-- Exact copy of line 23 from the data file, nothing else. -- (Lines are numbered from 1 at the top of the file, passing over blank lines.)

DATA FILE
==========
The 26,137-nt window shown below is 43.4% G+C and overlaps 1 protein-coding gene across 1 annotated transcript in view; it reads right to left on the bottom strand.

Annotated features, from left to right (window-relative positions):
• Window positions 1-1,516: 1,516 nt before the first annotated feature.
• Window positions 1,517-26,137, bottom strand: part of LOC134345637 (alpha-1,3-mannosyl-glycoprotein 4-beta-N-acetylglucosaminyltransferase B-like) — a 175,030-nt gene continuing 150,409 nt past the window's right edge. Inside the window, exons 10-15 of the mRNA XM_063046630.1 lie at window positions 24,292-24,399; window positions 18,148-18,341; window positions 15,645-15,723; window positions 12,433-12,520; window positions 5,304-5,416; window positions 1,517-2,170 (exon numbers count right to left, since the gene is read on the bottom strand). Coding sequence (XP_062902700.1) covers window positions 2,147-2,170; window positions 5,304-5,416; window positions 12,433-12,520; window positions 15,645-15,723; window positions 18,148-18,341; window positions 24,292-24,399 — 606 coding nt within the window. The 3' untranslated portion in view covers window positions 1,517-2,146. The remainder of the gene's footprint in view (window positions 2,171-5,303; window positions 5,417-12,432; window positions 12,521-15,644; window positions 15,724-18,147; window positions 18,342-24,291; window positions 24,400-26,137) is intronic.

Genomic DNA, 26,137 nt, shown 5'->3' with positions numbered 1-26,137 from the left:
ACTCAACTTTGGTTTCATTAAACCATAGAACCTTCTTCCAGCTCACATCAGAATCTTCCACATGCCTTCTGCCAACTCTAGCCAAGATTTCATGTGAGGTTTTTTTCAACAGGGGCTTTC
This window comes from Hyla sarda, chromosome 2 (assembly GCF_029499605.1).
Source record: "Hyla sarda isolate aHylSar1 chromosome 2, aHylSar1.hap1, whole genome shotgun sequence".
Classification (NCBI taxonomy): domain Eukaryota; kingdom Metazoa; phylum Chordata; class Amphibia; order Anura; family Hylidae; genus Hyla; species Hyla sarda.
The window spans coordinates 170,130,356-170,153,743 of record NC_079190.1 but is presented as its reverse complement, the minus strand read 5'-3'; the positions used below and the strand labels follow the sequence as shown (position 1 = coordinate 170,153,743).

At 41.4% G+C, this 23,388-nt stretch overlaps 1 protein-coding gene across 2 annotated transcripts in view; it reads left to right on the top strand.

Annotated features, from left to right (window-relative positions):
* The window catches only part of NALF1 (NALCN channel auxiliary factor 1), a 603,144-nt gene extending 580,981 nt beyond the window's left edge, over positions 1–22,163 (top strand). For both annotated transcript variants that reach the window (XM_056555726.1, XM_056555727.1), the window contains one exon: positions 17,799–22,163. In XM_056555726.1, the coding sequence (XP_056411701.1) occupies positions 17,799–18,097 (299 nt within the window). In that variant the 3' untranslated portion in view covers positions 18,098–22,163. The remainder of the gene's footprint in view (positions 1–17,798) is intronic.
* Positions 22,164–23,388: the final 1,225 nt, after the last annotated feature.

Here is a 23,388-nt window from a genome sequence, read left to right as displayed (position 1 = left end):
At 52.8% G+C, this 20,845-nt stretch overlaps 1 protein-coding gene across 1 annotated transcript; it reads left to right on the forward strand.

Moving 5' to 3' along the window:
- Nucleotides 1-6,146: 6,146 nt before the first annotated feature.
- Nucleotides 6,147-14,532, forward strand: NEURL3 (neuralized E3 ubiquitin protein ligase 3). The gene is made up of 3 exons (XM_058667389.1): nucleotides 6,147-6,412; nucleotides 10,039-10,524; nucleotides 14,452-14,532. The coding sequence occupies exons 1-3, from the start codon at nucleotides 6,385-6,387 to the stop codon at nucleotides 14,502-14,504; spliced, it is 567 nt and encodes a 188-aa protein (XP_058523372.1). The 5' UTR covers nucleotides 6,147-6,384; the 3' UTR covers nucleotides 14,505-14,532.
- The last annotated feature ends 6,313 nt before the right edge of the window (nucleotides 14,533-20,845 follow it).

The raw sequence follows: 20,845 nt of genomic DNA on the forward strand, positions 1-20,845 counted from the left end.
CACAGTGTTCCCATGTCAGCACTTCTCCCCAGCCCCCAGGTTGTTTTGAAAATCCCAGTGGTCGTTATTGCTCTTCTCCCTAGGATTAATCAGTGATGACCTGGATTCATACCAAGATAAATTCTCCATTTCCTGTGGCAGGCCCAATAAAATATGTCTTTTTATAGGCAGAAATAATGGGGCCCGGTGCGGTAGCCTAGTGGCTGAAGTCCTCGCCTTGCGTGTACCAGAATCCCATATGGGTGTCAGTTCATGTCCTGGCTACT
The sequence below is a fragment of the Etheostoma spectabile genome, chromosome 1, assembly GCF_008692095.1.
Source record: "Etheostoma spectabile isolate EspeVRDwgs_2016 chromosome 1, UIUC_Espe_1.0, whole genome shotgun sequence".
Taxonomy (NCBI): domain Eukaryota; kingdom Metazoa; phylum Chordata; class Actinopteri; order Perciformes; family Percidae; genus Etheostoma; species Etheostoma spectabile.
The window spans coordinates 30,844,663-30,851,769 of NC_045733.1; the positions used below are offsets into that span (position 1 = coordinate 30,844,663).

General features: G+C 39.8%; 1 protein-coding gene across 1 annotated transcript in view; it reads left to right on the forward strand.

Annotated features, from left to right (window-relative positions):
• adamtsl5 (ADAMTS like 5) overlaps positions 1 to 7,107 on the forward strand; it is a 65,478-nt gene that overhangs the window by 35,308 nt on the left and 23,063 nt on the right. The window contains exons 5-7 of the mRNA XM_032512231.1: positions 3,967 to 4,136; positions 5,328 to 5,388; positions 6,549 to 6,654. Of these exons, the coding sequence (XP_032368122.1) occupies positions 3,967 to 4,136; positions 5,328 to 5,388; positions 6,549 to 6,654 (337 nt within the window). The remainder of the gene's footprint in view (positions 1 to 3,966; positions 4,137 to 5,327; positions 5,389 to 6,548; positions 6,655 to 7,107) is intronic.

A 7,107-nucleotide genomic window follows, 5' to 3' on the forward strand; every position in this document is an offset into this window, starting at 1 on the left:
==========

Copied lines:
The sequence below is a fragment of the Etheostoma spectabile genome, chromosome 1, assembly GCF_008692095.1.